Non-surgical Treatments for Urinary Incontinence in Adult Women: Diagnosis and Comparative Effectiveness
Conclusions About Benefits and Adverse Effects (1 of 2)
Nonpharmacological interventions, (notably PFMT and bladder training), promote continence and lessen severity in patients with stress or mixed UI, and lessen the severity of urgency UI, with low risk of adverse effects.
Drug treatments for UI show similar effectiveness; dry mouth and constipation are common adverse effects.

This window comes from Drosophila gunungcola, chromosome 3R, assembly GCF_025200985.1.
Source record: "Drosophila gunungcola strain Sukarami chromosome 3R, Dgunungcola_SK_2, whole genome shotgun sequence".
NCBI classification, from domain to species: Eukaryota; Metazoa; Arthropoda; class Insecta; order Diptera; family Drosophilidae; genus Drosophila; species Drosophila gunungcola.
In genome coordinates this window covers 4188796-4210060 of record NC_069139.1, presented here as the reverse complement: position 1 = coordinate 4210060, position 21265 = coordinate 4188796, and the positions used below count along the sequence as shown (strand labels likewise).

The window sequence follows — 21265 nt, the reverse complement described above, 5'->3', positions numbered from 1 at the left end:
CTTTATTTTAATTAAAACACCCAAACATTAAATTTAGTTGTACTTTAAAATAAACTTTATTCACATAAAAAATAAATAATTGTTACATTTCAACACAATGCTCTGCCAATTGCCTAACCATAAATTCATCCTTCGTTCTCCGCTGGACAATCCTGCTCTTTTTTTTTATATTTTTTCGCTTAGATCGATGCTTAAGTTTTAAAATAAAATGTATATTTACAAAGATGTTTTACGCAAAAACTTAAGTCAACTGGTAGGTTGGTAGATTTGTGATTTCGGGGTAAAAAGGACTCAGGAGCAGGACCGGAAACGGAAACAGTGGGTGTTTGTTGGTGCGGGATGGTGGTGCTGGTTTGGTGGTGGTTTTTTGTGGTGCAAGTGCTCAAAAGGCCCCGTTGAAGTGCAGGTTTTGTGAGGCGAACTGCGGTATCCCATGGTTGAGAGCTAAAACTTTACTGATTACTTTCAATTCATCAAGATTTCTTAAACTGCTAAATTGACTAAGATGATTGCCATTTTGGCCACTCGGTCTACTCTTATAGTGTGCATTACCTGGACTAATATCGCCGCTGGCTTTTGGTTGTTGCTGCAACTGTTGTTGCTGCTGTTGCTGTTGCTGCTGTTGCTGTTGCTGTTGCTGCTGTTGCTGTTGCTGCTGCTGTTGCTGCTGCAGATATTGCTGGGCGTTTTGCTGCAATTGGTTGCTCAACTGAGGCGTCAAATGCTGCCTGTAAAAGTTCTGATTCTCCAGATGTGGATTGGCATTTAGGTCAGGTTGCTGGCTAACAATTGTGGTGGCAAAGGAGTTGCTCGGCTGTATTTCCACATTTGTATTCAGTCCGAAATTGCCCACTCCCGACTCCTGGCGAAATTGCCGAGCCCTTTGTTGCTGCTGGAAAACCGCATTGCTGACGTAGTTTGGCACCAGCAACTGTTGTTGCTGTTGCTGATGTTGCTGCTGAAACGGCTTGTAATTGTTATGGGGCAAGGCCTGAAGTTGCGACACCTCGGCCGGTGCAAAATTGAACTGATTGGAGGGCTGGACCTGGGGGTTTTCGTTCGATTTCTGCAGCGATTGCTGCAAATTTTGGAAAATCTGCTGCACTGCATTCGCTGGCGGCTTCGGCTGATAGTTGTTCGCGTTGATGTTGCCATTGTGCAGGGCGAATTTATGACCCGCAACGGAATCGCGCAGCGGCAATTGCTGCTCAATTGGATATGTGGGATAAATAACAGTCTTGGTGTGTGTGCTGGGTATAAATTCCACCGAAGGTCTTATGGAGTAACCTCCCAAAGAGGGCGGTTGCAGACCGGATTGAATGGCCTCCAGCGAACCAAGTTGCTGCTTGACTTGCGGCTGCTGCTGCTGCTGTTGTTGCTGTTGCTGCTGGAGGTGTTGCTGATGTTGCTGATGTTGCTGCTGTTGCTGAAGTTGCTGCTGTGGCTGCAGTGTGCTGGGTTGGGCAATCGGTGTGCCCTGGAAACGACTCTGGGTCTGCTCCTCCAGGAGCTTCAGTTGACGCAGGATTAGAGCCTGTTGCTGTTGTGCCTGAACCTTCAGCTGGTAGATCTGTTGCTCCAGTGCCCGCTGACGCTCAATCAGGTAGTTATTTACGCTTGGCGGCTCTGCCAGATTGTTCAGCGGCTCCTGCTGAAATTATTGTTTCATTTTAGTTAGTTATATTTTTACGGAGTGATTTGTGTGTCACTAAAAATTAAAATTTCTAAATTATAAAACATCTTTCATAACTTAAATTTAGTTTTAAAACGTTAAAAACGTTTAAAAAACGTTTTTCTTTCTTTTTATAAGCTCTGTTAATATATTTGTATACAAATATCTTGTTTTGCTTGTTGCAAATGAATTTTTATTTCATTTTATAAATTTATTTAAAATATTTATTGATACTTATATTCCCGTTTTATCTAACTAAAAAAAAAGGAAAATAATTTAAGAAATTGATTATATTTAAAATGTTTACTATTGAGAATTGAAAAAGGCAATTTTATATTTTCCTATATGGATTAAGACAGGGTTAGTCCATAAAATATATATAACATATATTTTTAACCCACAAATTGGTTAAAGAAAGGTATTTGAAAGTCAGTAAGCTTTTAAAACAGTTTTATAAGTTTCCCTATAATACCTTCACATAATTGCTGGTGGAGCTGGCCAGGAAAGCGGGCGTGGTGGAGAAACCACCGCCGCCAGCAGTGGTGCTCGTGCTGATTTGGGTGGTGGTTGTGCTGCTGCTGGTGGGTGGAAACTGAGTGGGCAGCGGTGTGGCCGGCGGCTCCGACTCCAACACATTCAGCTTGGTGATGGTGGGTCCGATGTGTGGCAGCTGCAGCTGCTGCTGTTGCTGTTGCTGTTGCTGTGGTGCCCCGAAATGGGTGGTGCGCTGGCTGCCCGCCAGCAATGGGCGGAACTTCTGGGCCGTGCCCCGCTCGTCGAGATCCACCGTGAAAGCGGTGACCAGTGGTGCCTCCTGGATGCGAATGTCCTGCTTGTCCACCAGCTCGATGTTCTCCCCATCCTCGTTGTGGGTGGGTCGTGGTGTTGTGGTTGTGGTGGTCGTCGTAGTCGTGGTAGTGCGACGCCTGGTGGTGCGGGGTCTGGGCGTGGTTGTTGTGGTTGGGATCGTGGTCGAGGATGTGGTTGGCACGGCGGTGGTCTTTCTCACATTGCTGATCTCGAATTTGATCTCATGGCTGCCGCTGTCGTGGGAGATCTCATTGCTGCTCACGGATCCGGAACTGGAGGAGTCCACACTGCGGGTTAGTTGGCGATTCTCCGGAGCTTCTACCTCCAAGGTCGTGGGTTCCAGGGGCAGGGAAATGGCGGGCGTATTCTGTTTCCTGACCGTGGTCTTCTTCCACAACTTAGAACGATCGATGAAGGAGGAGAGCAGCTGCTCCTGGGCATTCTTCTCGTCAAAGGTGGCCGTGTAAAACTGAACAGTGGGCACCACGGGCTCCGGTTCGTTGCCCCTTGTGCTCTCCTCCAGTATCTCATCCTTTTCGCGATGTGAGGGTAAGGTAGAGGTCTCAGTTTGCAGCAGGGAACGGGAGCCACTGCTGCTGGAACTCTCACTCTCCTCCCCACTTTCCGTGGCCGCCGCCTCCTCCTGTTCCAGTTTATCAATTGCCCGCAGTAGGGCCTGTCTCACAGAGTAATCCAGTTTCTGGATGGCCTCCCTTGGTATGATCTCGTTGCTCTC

Withdrawal from drug treatment is typically due to adverse effects, but for nonpharmacological interventions, reasons for discontinuation and methods to improve adherence are not understood or systematically investigated.
- Shamliyan T, Wyman J, Sainfort F, et al. Nonsurgical Treatments for Urinary Incontinence in Adult Women: Diagnosis and Comparative Effectiveness. Comparative Effectiveness Review No. 36 (Prepared by the Minnesota Evidence-based Practice Center under Contract No. 290-2007-10064-I). Rockville, MD: Agency for Healthcare Research and Quality; April 2012. AHRQ Publication No. 11(12)-EHC074-EF. Available at www.effectivehealthcare.ahrq.gov/ui.cfm.
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